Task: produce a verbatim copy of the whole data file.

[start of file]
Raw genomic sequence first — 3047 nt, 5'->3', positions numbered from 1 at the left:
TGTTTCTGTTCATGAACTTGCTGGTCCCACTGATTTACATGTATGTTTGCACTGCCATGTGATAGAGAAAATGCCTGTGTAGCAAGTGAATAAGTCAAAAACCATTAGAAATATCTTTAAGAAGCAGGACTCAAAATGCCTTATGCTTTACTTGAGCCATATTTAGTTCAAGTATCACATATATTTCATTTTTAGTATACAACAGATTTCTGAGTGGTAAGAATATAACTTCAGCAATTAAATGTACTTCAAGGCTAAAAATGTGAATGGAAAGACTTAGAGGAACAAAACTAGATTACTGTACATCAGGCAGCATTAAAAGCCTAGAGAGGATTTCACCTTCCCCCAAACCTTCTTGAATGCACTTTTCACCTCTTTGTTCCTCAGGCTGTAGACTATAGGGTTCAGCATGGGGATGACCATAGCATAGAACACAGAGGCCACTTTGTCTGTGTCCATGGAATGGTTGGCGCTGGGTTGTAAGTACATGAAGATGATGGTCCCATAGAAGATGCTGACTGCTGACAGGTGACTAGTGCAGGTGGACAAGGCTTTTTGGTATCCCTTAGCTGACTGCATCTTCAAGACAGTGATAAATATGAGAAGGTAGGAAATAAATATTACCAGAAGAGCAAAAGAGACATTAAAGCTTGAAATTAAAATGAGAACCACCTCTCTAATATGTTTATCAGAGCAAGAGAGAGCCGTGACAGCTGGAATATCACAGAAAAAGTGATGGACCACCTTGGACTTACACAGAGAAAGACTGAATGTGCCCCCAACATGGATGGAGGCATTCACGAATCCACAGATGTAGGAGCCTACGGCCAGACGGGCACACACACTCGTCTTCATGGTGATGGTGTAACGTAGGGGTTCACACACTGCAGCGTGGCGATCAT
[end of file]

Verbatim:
Raw genomic sequence first — 3047 nt, 5'->3', positions numbered from 1 at the left:
TGTTTCTGTTCATGAACTTGCTGGTCCCACTGATTTACATGTATGTTTGCACTGCCATGTGATAGAGAAAATGCCTGTGTAGCAAGTGAATAAGTCAAAAACCATTAGAAATATCTTTAAGAAGCAGGACTCAAAATGCCTTATGCTTTACTTGAGCCATATTTAGTTCAAGTATCACATATATTTCATTTTTAGTATACAACAGATTTCTGAGTGGTAAGAATATAACTTCAGCAATTAAATGTACTTCAAGGCTAAAAATGTGAATGGAAAGACTTAGAGGAACAAAACTAGATTACTGTACATCAGGCAGCATTAAAAGCCTAGAGAGGATTTCACCTTCCCCCAAACCTTCTTGAATGCACTTTTCACCTCTTTGTTCCTCAGGCTGTAGACTATAGGGTTCAGCATGGGGATGACCATAGCATAGAACACAGAGGCCACTTTGTCTGTGTCCATGGAATGGTTGGCGCTGGGTTGTAAGTACATGAAGATGATGGTCCCATAGAAGATGCTGACTGCTGACAGGTGACTAGTGCAGGTGGACAAGGCTTTTTGGTATCCCTTAGCTGACTGCATCTTCAAGACAGTGATAAATATGAGAAGGTAGGAAATAAATATTACCAGAAGAGCAAAAGAGACATTAAAGCTTGAAATTAAAATGAGAACCACCTCTCTAATATGTTTATCAGAGCAAGAGAGAGCCGTGACAGCTGGAATATCACAGAAAAAGTGATGGACCACCTTGGACTTACACAGAGAAAGACTGAATGTGCCCCCAACATGGATGGAGGCATTCACGAATCCACAGATGTAGGAGCCTACGGCCAGACGGGCACACACACTCGTCTTCATGGTGATGGTGTAACGTAGGGGTTCACACACTGCAGCGTGGCGATCAT